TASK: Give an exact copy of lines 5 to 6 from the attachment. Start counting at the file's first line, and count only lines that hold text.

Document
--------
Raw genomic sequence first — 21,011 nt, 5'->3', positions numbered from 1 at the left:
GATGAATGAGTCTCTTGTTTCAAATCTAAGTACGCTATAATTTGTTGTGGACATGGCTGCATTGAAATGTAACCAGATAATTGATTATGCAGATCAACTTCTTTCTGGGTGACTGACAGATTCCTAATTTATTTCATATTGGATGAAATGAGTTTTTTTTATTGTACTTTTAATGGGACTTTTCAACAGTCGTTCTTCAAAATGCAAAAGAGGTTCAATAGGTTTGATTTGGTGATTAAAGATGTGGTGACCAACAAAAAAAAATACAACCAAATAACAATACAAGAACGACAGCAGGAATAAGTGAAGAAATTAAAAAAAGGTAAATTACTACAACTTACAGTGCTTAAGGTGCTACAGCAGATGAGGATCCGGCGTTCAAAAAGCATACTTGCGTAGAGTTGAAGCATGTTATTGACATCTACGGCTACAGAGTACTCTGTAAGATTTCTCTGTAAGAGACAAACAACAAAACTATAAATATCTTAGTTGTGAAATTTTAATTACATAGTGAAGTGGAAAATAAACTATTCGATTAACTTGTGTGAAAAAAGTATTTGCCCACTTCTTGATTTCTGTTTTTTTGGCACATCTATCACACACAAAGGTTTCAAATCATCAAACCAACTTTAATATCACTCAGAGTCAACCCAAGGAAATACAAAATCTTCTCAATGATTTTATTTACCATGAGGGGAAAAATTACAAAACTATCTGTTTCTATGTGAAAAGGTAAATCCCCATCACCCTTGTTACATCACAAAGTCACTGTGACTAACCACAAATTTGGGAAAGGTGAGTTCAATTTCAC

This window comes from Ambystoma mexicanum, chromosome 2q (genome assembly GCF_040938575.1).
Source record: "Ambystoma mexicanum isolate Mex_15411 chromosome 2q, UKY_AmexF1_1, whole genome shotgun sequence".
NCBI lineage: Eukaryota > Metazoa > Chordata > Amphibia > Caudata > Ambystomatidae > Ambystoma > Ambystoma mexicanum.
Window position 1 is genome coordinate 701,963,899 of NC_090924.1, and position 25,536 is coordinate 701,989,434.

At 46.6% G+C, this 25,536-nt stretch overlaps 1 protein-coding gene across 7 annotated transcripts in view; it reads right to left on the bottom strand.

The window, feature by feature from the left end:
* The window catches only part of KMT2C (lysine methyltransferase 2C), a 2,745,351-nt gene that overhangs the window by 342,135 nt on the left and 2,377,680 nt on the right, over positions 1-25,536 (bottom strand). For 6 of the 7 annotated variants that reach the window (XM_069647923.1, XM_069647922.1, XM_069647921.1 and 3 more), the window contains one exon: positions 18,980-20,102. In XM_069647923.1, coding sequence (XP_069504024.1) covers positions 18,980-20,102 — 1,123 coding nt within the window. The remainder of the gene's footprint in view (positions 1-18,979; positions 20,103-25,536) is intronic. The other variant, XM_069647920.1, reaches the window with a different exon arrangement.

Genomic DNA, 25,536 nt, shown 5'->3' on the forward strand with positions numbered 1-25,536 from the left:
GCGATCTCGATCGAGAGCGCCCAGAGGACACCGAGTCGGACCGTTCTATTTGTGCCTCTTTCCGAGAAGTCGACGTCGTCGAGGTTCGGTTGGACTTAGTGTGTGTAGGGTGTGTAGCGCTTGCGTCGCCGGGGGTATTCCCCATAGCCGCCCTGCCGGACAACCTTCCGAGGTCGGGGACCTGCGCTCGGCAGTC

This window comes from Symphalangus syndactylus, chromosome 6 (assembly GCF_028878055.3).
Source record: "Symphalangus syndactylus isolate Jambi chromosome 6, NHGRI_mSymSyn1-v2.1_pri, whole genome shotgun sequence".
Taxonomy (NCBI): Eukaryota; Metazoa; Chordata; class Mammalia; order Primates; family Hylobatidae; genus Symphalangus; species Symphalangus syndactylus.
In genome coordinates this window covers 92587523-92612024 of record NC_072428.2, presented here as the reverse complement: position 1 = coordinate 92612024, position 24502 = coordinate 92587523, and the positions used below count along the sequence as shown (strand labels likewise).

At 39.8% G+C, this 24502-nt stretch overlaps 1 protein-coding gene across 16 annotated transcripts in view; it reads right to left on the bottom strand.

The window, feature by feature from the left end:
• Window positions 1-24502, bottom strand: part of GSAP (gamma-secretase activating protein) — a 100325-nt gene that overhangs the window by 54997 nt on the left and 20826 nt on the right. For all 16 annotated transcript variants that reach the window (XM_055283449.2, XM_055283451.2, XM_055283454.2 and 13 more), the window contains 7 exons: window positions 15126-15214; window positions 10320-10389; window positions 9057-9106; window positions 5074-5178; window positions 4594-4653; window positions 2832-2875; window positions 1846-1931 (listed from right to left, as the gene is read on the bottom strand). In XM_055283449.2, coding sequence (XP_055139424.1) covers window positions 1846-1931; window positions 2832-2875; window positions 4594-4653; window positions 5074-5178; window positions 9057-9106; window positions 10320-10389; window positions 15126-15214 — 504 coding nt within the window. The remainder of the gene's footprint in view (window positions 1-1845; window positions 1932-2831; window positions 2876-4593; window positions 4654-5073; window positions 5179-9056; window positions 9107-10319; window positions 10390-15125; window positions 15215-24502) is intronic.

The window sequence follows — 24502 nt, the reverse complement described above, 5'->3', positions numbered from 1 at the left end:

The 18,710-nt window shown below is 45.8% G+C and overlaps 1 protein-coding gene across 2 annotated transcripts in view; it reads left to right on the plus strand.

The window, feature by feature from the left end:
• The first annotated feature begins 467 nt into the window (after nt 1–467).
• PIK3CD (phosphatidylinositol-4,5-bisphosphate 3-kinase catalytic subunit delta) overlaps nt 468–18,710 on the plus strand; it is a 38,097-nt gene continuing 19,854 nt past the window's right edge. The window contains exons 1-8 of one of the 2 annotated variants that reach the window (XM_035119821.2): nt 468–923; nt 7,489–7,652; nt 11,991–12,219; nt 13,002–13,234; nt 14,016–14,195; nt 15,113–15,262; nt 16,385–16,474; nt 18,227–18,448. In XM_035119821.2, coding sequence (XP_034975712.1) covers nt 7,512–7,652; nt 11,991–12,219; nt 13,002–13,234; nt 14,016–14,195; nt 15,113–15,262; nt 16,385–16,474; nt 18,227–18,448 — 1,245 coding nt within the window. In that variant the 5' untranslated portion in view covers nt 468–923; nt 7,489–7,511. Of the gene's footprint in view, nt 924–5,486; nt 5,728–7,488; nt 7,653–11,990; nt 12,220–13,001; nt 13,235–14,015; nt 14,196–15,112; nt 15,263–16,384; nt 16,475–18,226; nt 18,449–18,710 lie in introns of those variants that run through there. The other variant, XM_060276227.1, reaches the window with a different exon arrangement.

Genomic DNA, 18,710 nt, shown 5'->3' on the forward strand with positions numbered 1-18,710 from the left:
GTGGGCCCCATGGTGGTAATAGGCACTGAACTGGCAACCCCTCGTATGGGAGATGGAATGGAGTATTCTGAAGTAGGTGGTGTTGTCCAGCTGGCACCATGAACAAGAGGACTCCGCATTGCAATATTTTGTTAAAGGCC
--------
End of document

NCBI lineage: Eukaryota > Metazoa > Chordata > Amphibia > Caudata > Ambystomatidae > Ambystoma > Ambystoma mexicanum.
Window position 1 is genome coordinate 701,963,899 of NC_090924.1, and position 25,536 is coordinate 701,989,434.